Persia is a constitutional monarchy under the Pahlavi Dynasty.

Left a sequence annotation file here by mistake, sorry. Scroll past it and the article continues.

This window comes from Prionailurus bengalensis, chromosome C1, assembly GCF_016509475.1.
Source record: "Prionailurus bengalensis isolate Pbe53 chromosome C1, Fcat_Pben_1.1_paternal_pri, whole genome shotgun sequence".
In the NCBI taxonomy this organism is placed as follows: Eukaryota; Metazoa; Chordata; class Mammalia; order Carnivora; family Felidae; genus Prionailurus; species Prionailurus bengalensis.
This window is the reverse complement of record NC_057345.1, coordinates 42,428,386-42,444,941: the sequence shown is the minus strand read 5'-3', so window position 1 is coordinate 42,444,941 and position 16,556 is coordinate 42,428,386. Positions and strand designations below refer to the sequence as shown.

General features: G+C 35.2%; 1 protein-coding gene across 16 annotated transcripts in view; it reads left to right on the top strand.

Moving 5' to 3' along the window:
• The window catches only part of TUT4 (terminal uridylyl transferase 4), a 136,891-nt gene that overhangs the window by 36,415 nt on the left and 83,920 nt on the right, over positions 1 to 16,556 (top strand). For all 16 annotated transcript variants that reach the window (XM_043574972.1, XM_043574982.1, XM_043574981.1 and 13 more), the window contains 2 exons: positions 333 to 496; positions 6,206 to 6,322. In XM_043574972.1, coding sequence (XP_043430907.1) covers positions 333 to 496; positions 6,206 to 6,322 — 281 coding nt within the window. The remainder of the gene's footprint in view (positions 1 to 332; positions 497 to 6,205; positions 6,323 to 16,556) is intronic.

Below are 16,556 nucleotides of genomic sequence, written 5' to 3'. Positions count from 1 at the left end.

For nearly two centuries Persia, known to its people as Iran, has been precariously balanced between conflicting forces. Internally the elements of reform and westernization conflict with an increasingly conservative clergy. Internationally Persia was split, in 1907, into a Russian northern sphere and a British south, although it would never be a formal colony of either power. After several attempts at a constitutional monarchy in the first decades of the 20th Century, Persia was thrown into social, political, and economic chaos. Reza Khan, an army officer, finally staged a successful coup against the corrupt Qajar Dynasty in 1921. Though the intent was originally to proclaim a republic, pressure from the conservative clergy (who feared being left out of any republican power structure) convinced now Prime Minister Reza Khan to crown himself Reza Shah Pahlavi. Strongly authoritarian and nationalistic, Reza Shah soon began a vigorous program of industrialization and secular reform, establishing universities, improving infrastructure, establishing public education, and reducing the influence of the mullahs, thereby laying the foundations for a modern, secular Iranian state. Just as important as modernization and secularizing, however, was his determination that Persia maintain its independence. Even if the British and the Russian are no longer in the position to influence Persia, the new neighbours which emerged in the recent years might try to extend their authority over Persia. In fact, the defense of the country is the matter most often debated in the Persian government.